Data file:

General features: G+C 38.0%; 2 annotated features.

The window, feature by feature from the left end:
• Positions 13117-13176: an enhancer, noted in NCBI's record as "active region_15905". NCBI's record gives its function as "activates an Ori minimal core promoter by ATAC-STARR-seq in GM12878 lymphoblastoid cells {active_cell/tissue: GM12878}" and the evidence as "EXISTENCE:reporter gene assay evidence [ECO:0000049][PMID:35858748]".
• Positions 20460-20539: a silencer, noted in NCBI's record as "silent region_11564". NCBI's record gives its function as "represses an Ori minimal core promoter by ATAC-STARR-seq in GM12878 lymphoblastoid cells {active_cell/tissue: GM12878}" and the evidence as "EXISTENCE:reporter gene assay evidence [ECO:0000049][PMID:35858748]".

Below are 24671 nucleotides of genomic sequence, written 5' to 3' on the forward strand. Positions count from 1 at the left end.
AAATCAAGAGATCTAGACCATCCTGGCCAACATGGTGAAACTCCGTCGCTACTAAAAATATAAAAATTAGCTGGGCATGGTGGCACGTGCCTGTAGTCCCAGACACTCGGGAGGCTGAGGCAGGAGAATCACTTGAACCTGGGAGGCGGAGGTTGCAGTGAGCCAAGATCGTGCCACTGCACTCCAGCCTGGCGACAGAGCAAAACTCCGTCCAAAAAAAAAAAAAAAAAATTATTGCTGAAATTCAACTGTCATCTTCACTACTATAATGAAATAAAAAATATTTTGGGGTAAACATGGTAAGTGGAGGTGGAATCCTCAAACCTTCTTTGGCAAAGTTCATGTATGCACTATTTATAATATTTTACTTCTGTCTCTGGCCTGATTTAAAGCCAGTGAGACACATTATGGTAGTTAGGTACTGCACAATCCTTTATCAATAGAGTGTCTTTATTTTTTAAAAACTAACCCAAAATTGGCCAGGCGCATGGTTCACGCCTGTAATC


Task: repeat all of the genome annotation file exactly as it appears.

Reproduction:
General features: G+C 38.0%; 2 annotated features.

The window, feature by feature from the left end:
• Positions 13117-13176: an enhancer, noted in NCBI's record as "active region_15905". NCBI's record gives its function as "activates an Ori minimal core promoter by ATAC-STARR-seq in GM12878 lymphoblastoid cells {active_cell/tissue: GM12878}" and the evidence as "EXISTENCE:reporter gene assay evidence [ECO:0000049][PMID:35858748]".
• Positions 20460-20539: a silencer, noted in NCBI's record as "silent region_11564". NCBI's record gives its function as "represses an Ori minimal core promoter by ATAC-STARR-seq in GM12878 lymphoblastoid cells {active_cell/tissue: GM12878}" and the evidence as "EXISTENCE:reporter gene assay evidence [ECO:0000049][PMID:35858748]".

Below are 24671 nucleotides of genomic sequence, written 5' to 3' on the forward strand. Positions count from 1 at the left end.
AAATCAAGAGATCTAGACCATCCTGGCCAACATGGTGAAACTCCGTCGCTACTAAAAATATAAAAATTAGCTGGGCATGGTGGCACGTGCCTGTAGTCCCAGACACTCGGGAGGCTGAGGCAGGAGAATCACTTGAACCTGGGAGGCGGAGGTTGCAGTGAGCCAAGATCGTGCCACTGCACTCCAGCCTGGCGACAGAGCAAAACTCCGTCCAAAAAAAAAAAAAAAAAATTATTGCTGAAATTCAACTGTCATCTTCACTACTATAATGAAATAAAAAATATTTTGGGGTAAACATGGTAAGTGGAGGTGGAATCCTCAAACCTTCTTTGGCAAAGTTCATGTATGCACTATTTATAATATTTTACTTCTGTCTCTGGCCTGATTTAAAGCCAGTGAGACACATTATGGTAGTTAGGTACTGCACAATCCTTTATCAATAGAGTGTCTTTATTTTTTAAAAACTAACCCAAAATTGGCCAGGCGCATGGTTCACGCCTGTAATC